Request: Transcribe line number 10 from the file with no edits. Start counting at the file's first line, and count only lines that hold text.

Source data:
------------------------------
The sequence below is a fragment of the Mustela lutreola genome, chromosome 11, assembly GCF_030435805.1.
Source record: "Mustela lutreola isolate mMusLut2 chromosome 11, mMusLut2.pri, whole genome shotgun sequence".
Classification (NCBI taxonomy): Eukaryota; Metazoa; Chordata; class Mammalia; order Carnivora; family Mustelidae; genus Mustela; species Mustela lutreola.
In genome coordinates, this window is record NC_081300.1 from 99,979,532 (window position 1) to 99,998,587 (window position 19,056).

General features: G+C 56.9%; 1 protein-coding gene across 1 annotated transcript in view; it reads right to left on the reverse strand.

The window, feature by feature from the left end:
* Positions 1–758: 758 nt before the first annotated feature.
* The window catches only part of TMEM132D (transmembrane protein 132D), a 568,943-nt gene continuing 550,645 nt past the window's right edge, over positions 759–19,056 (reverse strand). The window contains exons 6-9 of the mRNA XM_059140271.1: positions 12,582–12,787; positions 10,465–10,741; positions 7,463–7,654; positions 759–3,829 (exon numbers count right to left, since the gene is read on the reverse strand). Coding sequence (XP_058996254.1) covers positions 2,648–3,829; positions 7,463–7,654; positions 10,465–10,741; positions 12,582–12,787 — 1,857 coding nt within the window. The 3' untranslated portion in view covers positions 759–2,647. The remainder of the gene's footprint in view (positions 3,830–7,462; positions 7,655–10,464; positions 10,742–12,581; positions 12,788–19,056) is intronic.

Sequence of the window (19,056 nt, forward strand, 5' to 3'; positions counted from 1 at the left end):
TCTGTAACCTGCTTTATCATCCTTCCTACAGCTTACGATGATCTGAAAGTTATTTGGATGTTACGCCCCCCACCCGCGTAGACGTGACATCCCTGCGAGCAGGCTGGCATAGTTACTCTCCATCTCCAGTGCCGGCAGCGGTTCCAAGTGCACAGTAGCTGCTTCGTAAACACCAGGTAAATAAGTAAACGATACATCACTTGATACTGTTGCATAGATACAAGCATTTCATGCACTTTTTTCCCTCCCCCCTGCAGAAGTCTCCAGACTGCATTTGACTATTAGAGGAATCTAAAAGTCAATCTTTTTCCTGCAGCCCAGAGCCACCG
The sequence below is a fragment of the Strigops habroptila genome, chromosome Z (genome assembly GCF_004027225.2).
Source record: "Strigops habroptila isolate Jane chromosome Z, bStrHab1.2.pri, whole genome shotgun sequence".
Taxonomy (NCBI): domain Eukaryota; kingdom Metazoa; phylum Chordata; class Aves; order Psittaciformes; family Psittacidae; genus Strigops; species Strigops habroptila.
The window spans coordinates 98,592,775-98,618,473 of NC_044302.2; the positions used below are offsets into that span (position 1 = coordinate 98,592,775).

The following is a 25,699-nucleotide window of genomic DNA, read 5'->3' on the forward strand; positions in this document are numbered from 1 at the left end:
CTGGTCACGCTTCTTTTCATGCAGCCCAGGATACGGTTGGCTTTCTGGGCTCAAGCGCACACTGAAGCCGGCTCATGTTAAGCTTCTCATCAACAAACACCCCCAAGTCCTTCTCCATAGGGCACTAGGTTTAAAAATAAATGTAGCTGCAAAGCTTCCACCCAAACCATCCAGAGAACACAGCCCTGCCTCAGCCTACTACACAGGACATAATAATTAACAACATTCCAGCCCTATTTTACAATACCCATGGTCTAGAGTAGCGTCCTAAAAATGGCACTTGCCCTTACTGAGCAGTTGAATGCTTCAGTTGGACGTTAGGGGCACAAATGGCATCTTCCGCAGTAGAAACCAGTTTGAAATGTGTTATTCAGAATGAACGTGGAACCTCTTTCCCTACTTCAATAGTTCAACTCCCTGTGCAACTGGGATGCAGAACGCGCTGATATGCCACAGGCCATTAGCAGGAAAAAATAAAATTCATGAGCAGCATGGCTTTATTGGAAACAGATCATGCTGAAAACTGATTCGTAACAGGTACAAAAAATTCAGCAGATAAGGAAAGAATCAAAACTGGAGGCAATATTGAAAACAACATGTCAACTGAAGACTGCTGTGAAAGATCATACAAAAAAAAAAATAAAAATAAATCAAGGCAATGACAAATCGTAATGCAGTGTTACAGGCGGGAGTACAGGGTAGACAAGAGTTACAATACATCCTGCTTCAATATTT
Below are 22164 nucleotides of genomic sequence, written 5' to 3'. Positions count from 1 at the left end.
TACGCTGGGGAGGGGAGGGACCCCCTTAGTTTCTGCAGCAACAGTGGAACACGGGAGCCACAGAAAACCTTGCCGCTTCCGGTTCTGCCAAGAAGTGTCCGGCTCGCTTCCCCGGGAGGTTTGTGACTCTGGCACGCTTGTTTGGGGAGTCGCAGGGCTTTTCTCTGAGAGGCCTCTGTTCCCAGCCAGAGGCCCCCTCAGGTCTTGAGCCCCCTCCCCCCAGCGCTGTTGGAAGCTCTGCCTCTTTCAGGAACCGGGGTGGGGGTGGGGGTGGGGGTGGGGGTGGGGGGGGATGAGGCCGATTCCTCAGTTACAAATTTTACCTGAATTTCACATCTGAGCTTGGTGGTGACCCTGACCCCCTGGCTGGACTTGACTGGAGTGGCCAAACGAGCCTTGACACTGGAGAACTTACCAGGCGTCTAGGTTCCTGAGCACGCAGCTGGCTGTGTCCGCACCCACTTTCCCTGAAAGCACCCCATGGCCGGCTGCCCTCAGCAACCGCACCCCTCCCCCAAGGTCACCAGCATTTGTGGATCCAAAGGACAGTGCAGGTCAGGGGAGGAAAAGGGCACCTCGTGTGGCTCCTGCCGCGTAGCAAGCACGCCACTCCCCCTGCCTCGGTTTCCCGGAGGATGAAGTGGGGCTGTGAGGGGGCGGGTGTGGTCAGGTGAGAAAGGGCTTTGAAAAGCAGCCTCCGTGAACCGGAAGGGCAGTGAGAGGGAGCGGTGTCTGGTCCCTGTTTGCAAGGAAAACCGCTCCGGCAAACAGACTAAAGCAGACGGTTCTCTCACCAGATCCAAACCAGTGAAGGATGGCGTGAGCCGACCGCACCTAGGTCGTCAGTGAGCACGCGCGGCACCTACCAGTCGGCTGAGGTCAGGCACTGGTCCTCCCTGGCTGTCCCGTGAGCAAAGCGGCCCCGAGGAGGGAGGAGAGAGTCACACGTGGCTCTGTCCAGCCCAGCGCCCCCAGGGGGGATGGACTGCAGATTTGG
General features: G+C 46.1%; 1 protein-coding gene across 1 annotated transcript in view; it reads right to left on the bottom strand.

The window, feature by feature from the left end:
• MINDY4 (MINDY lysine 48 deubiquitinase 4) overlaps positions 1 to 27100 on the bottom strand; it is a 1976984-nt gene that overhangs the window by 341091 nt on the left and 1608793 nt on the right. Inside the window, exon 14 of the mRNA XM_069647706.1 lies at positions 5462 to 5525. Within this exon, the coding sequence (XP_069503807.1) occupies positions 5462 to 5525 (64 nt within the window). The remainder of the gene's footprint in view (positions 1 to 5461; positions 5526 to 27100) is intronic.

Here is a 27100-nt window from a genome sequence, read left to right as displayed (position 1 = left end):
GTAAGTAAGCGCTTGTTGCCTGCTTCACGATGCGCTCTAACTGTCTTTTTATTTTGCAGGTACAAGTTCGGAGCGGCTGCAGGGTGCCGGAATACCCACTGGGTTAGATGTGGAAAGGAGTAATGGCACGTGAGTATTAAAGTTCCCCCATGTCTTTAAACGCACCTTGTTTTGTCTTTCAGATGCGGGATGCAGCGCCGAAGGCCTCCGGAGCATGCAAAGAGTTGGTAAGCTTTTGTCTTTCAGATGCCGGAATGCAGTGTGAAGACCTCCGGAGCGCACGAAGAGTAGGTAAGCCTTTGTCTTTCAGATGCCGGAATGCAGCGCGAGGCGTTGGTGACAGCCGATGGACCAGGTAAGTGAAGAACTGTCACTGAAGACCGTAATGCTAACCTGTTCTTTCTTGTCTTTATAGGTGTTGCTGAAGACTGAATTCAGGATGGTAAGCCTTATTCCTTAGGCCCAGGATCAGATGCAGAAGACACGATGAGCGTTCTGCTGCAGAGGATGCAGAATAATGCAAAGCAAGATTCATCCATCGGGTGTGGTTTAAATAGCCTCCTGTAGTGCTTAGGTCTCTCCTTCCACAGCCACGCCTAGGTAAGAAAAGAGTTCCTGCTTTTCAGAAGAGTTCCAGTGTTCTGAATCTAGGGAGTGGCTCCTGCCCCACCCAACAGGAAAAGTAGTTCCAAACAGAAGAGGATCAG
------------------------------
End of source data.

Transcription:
TCTGTAACCTGCTTTATCATCCTTCCTACAGCTTACGATGATCTGAAAGTTATTTGGATGTTACGCCCCCCACCCGCGTAGACGTGACATCCCTGCGAGCAGGCTGGCATAGTTACTCTCCATCTCCAGTGCCGGCAGCGGTTCCAAGTGCACAGTAGCTGCTTCGTAAACACCAGGTAAATAAGTAAACGATACATCACTTGATACTGTTGCATAGATACAAGCATTTCATGCACTTTTTTCCCTCCCCCCTGCAGAAGTCTCCAGACTGCATTTGACTATTAGAGGAATCTAAAAGTCAATCTTTTTCCTGCAGCCCAGAGCCACCG